The Cuomo administration is recommending significant expansions to the state’s fledgling medical marijuana program just nine months after it began.
The state Department of Health, in a report analyzing the program, offered 12 recommendations to improve the program, including: registering an additional five growers over the next two years, increasing the number of brands allowed under state law, allowing nurse practitioners to certify patients, allowing schools to administer medical marijuana, increasing the ability of manufacturers to advertise their product, studying whether medical marijuana might be used to treat conditions not currently listed as acceptable by the state and making it easier for providers to register with the program.
“We agree with the lion’s share of the recommendations,” said Ari Hoffnung, chief executive officer of Vireo Health, one of the five companies awarded a license to distribute the drug in New York. “It is a well thought out report. It is great to see that the Department of Health spent time and resources analyzing the program and coming up with thoughtful recommendations on how the program can be improved upon going forward.”
The recommendations, if implemented, would represent a wholesale change of the program, which Gov. Andrew Cuomo had lauded for being one of the most restrictive in the country. They also come come just three months after the five companies awarded licenses to grow and sell medical marijuana joined forces to lobby lawmakers for changes to the state’s Compassionate Care Act which was signed two years ago.
The law allowed five registered organizations, picked by the health department, to each set up four dispensaries across the state. However, it limited the type of marijuana that could be grown and how it could be produced and regulated the cost of each drug. Those were significant hurdles for any new business. Still, 43 companies applied for the five licenses, which were awarded in July 2015. The registered organizations were also prohibited from advertising their products, making it difficult to attract customers.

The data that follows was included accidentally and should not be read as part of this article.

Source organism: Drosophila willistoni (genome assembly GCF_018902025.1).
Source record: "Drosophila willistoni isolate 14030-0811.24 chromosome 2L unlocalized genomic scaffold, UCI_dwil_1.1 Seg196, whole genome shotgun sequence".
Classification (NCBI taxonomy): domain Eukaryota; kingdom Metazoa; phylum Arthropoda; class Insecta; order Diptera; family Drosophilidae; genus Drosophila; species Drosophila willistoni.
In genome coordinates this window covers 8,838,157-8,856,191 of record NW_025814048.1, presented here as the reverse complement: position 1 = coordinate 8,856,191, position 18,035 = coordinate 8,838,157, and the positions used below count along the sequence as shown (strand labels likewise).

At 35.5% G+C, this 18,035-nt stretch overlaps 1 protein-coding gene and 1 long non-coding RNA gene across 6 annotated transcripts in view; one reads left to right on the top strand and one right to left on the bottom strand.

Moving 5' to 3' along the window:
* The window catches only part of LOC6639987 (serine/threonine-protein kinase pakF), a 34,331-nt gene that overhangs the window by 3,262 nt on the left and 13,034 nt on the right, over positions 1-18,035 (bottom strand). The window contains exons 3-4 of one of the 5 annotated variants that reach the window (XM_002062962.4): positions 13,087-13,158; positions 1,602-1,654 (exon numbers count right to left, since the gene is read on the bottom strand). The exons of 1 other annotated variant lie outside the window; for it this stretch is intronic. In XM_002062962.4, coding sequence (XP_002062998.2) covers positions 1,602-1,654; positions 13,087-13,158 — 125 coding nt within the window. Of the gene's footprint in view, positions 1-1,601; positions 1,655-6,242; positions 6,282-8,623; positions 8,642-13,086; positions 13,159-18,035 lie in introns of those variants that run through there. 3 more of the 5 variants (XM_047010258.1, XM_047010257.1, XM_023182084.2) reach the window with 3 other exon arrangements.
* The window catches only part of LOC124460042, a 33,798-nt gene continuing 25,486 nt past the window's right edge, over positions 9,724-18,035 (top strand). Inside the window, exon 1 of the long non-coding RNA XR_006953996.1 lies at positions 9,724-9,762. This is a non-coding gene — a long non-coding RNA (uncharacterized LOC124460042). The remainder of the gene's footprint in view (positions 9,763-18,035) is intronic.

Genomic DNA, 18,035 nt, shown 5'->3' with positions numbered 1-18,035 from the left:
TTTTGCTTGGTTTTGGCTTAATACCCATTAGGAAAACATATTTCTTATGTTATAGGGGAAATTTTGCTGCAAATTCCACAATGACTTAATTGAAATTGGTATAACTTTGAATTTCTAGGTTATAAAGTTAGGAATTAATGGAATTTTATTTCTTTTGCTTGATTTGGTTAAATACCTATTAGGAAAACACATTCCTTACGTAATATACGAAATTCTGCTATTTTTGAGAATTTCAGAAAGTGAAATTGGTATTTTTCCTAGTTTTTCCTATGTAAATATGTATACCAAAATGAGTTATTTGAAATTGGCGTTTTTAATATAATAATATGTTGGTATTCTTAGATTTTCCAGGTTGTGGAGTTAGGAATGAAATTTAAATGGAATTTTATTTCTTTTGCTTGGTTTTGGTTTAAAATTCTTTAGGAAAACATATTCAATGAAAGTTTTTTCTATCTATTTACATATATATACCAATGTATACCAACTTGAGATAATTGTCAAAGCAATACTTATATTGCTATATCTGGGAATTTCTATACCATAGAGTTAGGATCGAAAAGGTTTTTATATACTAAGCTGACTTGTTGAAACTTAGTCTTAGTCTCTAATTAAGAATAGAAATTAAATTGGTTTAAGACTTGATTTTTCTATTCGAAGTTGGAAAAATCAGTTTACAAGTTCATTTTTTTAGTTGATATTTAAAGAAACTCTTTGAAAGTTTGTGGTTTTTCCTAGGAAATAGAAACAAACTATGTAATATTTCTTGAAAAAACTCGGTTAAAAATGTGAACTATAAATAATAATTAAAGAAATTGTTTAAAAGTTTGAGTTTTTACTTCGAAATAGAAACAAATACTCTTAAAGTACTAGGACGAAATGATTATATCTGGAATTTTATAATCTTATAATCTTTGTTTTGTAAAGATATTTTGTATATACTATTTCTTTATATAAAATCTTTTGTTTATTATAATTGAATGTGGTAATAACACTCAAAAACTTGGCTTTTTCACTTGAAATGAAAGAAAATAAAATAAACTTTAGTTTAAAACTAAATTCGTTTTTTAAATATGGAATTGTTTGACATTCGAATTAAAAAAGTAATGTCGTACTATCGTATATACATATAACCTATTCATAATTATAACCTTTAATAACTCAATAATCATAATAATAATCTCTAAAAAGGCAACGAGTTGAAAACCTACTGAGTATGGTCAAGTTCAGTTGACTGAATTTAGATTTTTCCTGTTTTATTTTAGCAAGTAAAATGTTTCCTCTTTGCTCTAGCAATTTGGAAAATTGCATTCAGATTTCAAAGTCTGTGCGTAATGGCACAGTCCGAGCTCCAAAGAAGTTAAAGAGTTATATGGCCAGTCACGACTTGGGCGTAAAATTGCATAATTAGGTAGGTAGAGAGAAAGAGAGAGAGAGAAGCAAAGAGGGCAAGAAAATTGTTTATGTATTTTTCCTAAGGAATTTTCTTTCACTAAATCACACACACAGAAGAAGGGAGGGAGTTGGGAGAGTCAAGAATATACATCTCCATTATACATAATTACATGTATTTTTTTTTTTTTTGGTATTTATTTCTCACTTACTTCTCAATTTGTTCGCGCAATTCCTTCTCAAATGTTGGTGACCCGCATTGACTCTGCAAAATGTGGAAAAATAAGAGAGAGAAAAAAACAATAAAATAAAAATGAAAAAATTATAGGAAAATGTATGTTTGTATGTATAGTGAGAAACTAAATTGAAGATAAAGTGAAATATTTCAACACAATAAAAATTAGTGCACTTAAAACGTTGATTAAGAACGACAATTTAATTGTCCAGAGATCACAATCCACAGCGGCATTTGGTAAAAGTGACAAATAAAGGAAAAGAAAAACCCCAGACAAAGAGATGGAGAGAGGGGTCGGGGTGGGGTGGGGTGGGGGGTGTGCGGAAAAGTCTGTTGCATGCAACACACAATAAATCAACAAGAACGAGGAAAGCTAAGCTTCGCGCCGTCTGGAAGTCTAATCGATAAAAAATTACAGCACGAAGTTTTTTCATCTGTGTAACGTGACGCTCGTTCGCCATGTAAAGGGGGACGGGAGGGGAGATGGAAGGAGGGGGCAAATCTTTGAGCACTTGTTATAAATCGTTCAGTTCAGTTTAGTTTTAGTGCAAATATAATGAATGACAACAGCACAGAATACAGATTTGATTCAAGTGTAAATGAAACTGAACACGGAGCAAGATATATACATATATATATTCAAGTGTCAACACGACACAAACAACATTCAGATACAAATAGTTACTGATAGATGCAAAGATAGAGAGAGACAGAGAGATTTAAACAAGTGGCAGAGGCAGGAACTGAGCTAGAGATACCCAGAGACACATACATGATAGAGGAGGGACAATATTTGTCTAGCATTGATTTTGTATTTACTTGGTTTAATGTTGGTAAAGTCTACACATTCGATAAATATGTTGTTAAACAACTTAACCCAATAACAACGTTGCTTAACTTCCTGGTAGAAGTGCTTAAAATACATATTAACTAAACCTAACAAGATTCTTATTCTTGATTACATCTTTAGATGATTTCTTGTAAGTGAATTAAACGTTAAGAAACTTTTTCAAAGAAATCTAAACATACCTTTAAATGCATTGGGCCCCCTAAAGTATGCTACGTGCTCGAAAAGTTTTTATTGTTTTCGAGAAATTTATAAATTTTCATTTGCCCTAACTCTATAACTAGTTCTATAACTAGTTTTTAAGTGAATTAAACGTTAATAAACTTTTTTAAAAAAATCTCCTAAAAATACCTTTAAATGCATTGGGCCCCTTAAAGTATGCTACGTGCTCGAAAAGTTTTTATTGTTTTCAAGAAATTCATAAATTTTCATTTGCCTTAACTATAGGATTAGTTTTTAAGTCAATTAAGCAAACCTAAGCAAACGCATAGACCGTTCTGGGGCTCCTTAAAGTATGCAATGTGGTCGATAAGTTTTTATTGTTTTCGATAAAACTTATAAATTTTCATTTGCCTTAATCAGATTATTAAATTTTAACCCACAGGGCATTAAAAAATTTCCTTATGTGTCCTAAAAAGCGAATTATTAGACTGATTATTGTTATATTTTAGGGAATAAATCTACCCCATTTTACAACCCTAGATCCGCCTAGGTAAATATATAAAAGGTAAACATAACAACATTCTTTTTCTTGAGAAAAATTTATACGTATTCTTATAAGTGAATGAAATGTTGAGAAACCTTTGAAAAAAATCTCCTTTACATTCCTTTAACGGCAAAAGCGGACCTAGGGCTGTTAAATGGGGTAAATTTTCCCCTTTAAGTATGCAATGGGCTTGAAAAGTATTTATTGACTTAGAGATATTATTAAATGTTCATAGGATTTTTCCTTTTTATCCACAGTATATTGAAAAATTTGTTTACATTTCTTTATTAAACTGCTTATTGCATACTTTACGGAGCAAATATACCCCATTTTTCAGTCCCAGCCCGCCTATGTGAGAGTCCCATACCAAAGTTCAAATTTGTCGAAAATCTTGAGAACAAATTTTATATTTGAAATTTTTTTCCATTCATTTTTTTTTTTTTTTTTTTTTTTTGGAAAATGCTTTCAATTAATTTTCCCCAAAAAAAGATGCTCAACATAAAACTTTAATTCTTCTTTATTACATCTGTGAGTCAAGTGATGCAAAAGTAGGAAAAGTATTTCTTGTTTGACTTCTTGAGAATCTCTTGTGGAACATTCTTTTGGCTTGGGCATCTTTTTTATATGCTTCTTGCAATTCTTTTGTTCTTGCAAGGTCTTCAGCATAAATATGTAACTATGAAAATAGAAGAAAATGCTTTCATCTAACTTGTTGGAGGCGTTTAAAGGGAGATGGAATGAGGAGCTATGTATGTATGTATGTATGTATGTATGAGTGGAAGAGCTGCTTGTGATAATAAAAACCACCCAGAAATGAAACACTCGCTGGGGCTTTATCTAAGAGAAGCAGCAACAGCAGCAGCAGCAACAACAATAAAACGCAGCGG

Since the organizatons’ lobbying efforts began in May, the number of patients certified to receive medical marijuana nearly doubled to 6,415, according to the state’s Department of Health. As of Aug. 9, 656 physicians had registered for the program.
Those numbers tell only a part of the story.
Through June 15, New York was averaging fewer than 2,500 transactions per month. That’s hardly enough business to support five registered organizations and 20 dispensaries, some of which rent space in one of the most expensive real estate markets in the world. And if the state follows through on its call to double the number of registered organizations, it would be that much harder for those that already have a license to break even.
Steve Stallmer, a spokesperson for Etain, one of the five registered organizations awarded a license, told POLITICO New York in June that the first six months had been “challenging” and “frustrating.”
The organizations, as well as patient advocates, complained the law was too limiting. They have repeatedly called for the Cuomo administration, which has very broad powers to regulate the law, to expand the number of conditions that qualify for medical marijuana. The list currently stands at 10 conditions – cancer, Huntington’s Disease, neuropathies, irritable bowel disease, spinal cord injuries, multiple sclerosis, HIV or AIDS, ALS, epilepsy and Parkinson’s Disease – and requires an accompanying associated or complicating condition, such as severe or chronic pain, nausea or muscle spasms.
The recently released report indicates more than half of the patients certified have either cancer or neuropathies.
Hoffnung said that if the recommendations are implemented – and it is hard to imagine the Department of Health not acting on its own report – it could increase patient access, which would boost business.
“Every month, we are seeing an increase in the number of patients and physicians so we are clearly headed in the right direction,” he said. “With that said, we’d love to see things expedited and if some of the recommendations were implemented, I think access would improve and the market would grow significantly.”
News Moderator: Katelyn Baker
Full Article: State Health Department Recommends Overhauling Medical Marijuana Program
Author: Dan Goldberg
Photo Credit: Mary Altaffer